The agreement between the complex’s management company and Dublin City Council will see the council contribute €1.85m towards the works, with the receiver for the company that built the complex adding another €1.25m. The company, Gendsong, was a Bernard McNamara vehicle which went into receivership in 2013.
Longboat Quay management company (LQMC), which represents the owners, recommended that the offer be accepted.
In a statement issued after the meeting, LQMC said that, from the outset, its objective was to achieve a fair and comprehensive solution.
“After two years of negotiations we believe we have now achieved this objective. Remedial work will now commence in January 2017.”
Contributions by the council and Gendsong will cover the €2.5m cost of the fire safety problems, with money left over to go towards a major problem with the roof of the building. However, any further cost will have to be borne by the owners of the 298 apartments, and this could be as high as €1m.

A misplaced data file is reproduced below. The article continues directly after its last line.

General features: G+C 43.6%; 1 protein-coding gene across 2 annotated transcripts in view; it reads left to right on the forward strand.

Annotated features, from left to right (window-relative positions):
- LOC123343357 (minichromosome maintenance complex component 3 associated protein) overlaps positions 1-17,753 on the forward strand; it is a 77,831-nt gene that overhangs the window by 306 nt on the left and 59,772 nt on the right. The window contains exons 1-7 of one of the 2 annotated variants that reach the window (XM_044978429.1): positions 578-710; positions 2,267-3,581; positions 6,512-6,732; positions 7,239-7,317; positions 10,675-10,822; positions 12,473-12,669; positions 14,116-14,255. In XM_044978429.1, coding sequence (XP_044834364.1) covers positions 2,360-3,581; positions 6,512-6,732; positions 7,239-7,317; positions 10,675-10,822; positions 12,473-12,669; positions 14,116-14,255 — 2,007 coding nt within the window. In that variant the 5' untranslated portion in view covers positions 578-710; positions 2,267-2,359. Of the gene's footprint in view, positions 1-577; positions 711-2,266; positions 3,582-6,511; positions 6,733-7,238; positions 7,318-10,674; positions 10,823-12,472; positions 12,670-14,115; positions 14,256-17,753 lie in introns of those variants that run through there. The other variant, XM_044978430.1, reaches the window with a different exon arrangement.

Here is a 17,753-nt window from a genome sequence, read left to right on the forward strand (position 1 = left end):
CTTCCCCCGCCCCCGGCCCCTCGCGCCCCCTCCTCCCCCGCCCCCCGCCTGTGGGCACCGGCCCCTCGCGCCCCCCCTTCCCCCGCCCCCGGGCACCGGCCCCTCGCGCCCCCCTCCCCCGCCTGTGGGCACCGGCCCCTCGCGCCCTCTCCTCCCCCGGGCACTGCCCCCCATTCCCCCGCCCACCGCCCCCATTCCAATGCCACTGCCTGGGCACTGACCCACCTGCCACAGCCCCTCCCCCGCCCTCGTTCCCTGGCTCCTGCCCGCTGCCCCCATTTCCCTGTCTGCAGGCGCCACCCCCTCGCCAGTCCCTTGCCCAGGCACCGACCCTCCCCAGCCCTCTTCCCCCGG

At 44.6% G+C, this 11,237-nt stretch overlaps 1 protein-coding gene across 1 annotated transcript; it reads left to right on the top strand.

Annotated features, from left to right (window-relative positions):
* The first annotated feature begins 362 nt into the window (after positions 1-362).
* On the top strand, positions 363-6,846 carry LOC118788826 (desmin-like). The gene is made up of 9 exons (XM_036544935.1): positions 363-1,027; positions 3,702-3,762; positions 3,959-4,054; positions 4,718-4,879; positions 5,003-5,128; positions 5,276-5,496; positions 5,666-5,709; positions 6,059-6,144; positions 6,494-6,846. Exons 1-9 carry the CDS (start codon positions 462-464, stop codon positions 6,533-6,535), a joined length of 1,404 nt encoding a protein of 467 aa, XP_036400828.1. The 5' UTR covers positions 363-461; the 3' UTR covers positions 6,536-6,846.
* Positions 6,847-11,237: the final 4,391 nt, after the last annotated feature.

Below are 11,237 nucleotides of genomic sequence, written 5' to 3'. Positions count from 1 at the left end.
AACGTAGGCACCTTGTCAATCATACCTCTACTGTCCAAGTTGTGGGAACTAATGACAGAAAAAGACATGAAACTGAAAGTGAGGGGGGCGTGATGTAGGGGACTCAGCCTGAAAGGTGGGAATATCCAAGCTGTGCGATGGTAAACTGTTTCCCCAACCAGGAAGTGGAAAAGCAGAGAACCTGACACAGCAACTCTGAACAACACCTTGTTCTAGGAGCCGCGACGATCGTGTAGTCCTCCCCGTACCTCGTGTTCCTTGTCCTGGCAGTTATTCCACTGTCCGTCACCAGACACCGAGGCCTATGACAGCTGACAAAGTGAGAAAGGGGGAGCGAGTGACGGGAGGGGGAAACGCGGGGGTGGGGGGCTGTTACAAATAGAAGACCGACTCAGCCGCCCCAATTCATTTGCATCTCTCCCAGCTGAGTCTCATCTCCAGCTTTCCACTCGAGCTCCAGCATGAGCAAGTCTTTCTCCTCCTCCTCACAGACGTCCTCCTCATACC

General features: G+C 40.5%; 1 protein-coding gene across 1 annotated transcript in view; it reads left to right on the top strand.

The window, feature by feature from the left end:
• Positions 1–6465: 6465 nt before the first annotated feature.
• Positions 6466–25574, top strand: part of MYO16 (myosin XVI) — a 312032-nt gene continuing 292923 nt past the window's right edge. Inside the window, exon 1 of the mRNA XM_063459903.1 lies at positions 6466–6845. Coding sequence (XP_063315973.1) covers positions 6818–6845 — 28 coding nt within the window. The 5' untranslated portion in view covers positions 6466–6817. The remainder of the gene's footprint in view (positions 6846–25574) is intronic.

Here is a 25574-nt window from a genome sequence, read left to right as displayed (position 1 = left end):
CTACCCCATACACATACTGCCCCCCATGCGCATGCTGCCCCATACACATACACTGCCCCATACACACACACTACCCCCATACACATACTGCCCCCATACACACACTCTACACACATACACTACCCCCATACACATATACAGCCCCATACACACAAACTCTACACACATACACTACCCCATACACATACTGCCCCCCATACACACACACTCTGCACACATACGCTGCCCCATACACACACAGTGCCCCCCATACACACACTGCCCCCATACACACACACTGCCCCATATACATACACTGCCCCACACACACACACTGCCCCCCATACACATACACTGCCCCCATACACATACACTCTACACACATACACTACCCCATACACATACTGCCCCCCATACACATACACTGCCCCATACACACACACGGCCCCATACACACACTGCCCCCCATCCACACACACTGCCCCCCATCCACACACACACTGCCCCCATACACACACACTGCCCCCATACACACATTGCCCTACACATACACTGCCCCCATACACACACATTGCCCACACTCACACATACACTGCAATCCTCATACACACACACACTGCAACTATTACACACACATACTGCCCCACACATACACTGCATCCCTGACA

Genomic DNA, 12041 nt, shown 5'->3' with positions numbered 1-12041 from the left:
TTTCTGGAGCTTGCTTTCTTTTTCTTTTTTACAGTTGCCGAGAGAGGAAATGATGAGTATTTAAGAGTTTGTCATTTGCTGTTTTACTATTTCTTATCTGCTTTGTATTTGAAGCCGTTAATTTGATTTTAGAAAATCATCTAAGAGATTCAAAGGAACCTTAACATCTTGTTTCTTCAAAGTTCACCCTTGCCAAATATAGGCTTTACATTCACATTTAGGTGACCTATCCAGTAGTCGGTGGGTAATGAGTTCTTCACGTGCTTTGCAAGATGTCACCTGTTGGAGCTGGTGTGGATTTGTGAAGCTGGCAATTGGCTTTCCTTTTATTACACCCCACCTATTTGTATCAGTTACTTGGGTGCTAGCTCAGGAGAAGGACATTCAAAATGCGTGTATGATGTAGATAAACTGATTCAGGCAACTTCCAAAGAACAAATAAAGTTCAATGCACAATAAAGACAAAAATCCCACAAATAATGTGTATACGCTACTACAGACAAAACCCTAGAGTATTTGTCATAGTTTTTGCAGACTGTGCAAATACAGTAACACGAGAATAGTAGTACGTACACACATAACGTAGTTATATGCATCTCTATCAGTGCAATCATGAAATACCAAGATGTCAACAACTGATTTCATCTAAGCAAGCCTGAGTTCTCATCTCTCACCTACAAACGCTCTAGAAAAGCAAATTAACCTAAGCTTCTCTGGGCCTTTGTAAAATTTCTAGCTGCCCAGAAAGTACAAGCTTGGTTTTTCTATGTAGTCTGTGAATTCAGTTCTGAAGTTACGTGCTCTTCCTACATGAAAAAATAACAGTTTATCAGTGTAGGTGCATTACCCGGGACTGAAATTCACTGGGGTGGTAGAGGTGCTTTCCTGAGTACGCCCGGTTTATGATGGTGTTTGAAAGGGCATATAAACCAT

The deal comes two and a half years after major fire safety deficiencies were discovered, prompting Dublin Fire Brigade to insist that the building be patrolled 24/7 until an upgraded fire alarm system be installed.
Following that, a major survey uncovered further problems with fire stopping in particular. In September 2015, Dublin Fire Brigade obtained a Fire Safety Order in Dublin District Court, which ordered that remedial works be done by May 2017 or the building would have to be vacated.
Last night’s agreement followed over a year of negotiations between the management company and Dublin City Council and major experimental works in the University of Ulster Jordanstown which allowed for a reduction in the cost of the works by more than €1m.